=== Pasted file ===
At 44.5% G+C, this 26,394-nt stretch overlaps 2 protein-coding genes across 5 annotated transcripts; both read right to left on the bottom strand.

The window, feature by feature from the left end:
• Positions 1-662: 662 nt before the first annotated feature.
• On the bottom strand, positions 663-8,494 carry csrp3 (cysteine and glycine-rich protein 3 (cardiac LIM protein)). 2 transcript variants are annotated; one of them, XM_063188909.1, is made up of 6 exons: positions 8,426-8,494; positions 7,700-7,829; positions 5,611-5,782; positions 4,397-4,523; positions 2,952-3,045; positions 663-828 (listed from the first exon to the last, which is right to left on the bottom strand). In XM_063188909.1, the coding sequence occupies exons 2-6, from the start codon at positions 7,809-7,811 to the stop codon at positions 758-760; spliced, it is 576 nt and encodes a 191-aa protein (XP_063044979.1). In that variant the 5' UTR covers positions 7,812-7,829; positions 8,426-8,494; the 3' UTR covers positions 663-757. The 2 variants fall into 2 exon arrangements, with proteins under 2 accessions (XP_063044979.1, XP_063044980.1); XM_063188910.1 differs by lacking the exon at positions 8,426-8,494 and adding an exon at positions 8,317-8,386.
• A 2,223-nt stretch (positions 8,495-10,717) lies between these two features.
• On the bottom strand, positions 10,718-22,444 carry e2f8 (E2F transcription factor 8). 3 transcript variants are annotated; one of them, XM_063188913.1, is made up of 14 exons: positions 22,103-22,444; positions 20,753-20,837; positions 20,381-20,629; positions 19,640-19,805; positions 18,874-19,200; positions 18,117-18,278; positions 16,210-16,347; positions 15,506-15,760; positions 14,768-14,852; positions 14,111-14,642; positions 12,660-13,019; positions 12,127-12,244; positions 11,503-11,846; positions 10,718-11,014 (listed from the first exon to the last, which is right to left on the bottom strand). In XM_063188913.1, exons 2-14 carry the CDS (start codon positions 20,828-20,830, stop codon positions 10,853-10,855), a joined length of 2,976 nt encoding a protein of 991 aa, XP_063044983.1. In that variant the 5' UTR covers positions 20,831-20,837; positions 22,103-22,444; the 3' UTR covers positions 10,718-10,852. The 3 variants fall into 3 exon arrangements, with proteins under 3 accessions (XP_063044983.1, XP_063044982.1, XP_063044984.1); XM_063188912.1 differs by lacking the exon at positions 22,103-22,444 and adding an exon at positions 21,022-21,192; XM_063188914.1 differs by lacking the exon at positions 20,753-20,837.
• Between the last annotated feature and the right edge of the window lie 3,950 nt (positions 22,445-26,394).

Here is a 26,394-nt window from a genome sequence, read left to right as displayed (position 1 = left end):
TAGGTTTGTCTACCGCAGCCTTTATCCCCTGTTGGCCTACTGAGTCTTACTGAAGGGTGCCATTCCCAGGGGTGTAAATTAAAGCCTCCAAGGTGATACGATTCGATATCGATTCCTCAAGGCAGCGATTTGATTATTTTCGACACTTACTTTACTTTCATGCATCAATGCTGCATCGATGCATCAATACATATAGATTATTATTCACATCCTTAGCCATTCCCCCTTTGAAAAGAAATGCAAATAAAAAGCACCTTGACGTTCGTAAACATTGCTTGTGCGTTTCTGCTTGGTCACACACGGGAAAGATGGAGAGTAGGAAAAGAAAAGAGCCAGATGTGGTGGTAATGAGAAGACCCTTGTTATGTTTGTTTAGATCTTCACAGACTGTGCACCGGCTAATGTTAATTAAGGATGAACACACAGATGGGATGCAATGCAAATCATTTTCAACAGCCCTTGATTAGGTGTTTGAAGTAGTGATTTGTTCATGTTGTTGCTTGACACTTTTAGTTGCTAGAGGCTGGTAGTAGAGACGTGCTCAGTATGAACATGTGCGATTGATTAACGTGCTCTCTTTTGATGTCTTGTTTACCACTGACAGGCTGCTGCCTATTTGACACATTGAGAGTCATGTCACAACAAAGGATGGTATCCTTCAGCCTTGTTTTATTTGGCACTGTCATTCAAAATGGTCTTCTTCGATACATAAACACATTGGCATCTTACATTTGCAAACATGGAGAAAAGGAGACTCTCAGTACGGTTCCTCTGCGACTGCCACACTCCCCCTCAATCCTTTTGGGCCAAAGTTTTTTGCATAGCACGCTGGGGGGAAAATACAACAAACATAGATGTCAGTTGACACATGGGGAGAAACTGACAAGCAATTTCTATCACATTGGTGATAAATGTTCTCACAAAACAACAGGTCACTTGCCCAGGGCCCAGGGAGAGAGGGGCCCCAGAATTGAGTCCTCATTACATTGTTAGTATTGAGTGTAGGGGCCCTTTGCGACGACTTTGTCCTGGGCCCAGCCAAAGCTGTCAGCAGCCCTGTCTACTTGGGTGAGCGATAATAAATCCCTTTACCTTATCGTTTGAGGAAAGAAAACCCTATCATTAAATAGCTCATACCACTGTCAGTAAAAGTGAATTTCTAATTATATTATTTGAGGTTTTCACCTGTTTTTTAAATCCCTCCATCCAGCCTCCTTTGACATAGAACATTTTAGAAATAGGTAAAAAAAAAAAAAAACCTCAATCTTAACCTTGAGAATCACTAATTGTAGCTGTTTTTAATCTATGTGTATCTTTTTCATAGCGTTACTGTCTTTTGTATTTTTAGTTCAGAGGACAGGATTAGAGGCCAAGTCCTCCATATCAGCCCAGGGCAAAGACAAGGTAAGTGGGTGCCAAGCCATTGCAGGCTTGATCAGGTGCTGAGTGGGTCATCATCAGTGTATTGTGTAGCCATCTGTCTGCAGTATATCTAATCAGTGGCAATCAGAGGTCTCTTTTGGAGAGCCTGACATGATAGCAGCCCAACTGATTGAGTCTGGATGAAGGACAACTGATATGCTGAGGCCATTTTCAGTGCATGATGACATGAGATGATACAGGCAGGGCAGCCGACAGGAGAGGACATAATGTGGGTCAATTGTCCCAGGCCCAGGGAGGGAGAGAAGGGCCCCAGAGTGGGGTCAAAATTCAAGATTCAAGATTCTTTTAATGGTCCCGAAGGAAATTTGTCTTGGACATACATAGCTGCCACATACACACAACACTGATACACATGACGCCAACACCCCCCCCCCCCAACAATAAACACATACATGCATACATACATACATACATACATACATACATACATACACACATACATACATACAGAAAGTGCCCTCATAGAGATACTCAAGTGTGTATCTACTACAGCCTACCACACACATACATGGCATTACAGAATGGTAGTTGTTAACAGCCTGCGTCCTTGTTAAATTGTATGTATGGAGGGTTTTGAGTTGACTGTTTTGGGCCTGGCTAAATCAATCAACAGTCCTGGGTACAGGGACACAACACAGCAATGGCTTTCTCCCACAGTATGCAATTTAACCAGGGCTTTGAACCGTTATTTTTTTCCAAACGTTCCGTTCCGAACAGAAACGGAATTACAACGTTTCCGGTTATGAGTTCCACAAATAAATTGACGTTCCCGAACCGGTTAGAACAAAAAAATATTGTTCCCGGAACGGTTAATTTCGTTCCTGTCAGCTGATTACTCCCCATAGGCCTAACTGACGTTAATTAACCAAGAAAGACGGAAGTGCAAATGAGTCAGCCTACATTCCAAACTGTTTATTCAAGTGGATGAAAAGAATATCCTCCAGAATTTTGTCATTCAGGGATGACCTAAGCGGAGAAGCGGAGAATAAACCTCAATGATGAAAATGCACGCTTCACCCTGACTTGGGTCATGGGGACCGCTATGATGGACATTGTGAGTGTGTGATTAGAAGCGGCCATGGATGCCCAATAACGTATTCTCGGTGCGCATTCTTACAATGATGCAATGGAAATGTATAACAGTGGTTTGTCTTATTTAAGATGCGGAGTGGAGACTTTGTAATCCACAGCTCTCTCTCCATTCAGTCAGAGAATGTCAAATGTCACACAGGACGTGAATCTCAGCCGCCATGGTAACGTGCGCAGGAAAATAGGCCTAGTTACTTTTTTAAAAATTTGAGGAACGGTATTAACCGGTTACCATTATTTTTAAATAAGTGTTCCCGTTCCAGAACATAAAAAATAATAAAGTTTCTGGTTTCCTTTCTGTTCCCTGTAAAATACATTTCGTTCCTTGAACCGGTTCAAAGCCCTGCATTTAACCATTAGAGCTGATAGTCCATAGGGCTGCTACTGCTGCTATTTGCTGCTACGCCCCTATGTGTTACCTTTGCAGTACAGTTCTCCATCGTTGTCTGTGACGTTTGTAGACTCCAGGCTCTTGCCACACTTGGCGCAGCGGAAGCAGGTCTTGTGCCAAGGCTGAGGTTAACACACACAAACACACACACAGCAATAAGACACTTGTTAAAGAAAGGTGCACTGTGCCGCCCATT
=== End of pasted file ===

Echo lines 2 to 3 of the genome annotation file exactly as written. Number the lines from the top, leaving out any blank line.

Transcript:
The window, feature by feature from the left end:
• Positions 1-662: 662 nt before the first annotated feature.